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Ideal Candidates to replace Joe Barry in Washington

Ideal Candidates to replace Joe Barry in Washington

The Washington Redskins have fired defensive coordinator Joe Barry and his staff Thursday afternoon, following an abysmal 2016 season on his side of the football. Ranking 28th in yards in back-to-back seasons and bottom of the league in yards per play in rushing and passing. Here’s a recap of the few names that have emerged from media and football insiders since the firing to take over the Redskins vacancy. Greg Manusky, Steve Wilks, Paul Guenther, Gus Bradley, Leslie Frazier, Wade Phillips, Rex Ryan, and Gregg Williams.

The Redskins are in need of a proven and capable coach who can right the ship, as they have a few key pieces to build upon. A defensively focused offseason can help the coordinator who comes in to replace Joe and help build a solid defense. Here’s the list of my Top 5 candidates for the job.

 

5. Leslie Frazier – Leslie is a firm believer in the cover 2 defense. He’s more conservative in his coverages, where he loves to focus on preventing first downs, something he is great at. He got his style from Lovie Smith, where Lovie did not mind his linebackers and cornerbacks gambling to create turnovers and Leslie prefers more discipline and making the tackle. Redskins fans know about the prevent defense in Joe Barry’s stint here, but this is different. Leslie is a solid teacher and great adapter to personnel. Only coached two top-10 turnover defenses, but five top-16 defense and four top-10  unites along with eight top-16 rush defenses and eight top-10 defenses in yards per attempt. He can fix up a defensive line, something Washington desperately needs.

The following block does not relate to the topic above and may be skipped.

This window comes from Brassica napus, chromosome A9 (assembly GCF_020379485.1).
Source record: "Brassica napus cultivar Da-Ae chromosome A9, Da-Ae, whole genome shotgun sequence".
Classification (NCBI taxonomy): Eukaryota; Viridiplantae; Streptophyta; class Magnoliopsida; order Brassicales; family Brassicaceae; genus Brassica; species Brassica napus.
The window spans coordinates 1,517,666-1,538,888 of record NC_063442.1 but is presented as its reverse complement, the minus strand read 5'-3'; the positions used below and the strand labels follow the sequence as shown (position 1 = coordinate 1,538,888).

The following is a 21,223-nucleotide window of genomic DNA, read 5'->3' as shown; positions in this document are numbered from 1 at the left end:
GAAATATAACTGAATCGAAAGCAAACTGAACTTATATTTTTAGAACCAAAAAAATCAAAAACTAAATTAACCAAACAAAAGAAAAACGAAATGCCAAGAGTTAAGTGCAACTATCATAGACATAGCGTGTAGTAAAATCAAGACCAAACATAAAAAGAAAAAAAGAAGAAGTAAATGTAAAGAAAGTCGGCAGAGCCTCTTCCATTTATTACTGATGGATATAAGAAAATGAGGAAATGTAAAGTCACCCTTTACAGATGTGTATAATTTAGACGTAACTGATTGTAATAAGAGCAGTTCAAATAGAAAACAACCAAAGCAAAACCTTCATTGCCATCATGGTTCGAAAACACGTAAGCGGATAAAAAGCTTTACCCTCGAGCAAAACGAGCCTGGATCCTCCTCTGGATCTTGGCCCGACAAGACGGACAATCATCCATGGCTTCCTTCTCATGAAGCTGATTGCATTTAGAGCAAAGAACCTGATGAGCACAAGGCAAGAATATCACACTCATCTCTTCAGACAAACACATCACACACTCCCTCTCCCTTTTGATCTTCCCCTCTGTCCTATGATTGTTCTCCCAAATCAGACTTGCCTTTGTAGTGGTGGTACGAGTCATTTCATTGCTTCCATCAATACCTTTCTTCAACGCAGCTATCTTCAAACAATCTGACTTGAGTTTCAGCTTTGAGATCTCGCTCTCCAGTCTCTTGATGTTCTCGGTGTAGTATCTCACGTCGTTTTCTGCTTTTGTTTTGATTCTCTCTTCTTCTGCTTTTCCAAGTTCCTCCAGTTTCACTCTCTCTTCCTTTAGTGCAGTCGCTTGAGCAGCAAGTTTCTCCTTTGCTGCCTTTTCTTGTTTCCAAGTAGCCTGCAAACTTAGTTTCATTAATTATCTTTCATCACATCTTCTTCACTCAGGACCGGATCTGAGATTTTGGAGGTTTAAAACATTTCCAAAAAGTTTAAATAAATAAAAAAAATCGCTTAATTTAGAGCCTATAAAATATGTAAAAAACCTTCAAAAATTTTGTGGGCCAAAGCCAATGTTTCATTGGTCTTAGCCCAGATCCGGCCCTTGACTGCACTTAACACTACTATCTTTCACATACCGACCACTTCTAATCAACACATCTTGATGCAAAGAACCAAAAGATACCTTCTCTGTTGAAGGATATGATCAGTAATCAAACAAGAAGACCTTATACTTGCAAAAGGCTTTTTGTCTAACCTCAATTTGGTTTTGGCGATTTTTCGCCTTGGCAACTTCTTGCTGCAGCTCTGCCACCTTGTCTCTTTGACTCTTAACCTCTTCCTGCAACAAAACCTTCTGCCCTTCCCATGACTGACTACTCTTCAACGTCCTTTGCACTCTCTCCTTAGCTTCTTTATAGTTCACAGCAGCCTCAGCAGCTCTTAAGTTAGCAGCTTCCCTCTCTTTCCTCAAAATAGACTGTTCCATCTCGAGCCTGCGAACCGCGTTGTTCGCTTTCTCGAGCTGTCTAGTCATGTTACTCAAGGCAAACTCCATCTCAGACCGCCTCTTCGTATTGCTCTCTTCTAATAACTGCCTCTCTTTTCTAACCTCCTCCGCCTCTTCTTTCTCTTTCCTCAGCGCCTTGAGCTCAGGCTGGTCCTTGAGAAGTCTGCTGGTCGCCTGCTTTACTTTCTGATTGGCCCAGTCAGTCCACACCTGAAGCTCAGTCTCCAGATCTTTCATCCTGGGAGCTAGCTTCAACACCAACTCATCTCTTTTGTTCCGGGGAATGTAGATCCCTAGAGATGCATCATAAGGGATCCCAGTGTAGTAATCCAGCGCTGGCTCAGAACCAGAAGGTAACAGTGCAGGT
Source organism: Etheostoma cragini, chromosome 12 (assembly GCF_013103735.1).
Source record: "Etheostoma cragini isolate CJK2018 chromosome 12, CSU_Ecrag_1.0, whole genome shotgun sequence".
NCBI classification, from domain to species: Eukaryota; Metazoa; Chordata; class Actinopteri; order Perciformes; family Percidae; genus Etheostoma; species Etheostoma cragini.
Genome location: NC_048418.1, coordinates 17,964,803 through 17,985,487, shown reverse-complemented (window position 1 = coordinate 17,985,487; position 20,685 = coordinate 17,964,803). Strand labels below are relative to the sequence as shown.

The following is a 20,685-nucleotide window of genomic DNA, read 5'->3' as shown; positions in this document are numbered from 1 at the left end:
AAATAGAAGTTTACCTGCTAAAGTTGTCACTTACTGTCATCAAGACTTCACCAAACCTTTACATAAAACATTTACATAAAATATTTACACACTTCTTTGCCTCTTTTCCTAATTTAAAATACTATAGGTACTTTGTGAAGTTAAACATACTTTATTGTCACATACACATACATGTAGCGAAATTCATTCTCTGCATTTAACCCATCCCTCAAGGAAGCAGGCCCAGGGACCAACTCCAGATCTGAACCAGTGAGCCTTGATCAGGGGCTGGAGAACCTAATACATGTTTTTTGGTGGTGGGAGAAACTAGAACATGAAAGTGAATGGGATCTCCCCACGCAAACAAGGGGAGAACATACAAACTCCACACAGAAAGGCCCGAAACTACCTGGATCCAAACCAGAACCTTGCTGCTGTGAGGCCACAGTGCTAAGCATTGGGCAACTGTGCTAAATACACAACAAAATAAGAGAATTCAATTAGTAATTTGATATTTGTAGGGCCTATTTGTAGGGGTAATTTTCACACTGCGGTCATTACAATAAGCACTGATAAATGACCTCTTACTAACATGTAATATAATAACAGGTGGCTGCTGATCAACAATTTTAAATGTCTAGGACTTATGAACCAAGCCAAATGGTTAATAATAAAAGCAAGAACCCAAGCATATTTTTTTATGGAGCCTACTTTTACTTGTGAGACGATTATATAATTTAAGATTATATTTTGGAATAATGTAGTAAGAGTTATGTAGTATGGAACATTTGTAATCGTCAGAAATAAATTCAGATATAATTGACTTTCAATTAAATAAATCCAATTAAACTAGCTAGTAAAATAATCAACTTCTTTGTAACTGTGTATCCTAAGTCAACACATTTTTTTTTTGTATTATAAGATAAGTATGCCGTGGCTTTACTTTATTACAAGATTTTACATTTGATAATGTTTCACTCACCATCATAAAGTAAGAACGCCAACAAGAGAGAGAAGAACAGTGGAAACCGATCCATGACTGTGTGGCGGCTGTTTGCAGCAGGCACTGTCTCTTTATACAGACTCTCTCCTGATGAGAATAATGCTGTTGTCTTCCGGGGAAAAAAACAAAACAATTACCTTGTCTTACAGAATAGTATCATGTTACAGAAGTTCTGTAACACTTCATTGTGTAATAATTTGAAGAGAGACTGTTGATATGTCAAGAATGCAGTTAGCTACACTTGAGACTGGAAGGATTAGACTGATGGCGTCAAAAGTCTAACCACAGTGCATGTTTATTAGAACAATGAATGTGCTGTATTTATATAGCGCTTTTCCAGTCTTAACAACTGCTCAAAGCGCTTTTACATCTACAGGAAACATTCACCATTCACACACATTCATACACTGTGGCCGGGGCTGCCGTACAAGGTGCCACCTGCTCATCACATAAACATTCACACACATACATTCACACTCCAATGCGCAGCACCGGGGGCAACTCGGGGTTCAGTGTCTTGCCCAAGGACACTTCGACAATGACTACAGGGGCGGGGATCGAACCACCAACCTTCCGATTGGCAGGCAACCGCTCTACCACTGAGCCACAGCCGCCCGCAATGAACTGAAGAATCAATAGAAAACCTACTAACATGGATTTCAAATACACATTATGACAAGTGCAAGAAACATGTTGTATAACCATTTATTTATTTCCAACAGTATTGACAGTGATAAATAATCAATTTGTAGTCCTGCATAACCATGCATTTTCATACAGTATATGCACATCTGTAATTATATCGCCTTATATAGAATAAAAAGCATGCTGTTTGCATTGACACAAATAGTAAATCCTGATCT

4. Steve Wilks – Wilks is the young dark horse candidate for the position, whose specialty is the defensive secondary. Wilks has not been a coordinator before, but a student of the 4-3 defense being under Ron Rivera since his Chicago days. Ian Rapoport has listed Wilks as a name to watch in this coaching search, so it is something worth paying close attention to. Wilks has been a big reason for the development in rookie Panther cornerbacks James Bradberry and Daryl Worley, in 2015 was Pro Football Focus’s runner up to secondary coach of the year award. He developed players like Captain Munnerlyn (cornerback), Charles Tillman (cornerback), Josh Norman (cornerback), Danieal Manning (safety), Antonio Cromartie (cornerback), Antoine Cason (cornerback), and Mike Mitchell (Safety). He can do a lot for this young secondary as well.

3. Gus Bradley – Bradley has recently emerged as the top candidate for the job per NFL Network. He has built a solid resume to this point as a defensive coach. He’s a 4-3 guy who’s known for his hybrid elements. He uses a lot of over, under, and bear fronts in his base scheme and sometimes 3-4 defensive looks along the line. He is a cover 3 coverage coach, so mostly zone-under  in his system, which requires a lot of communication and chemistry amongst those in the secondary and mike linebacker. He made a name of himself coaching the “Legion of Boom in Seattle,” with solid talent became the 9th and 4th best defense in yards and 7th and 1st defense in points while being 5th in takeaways. If given the talent, he will make a defense very solid.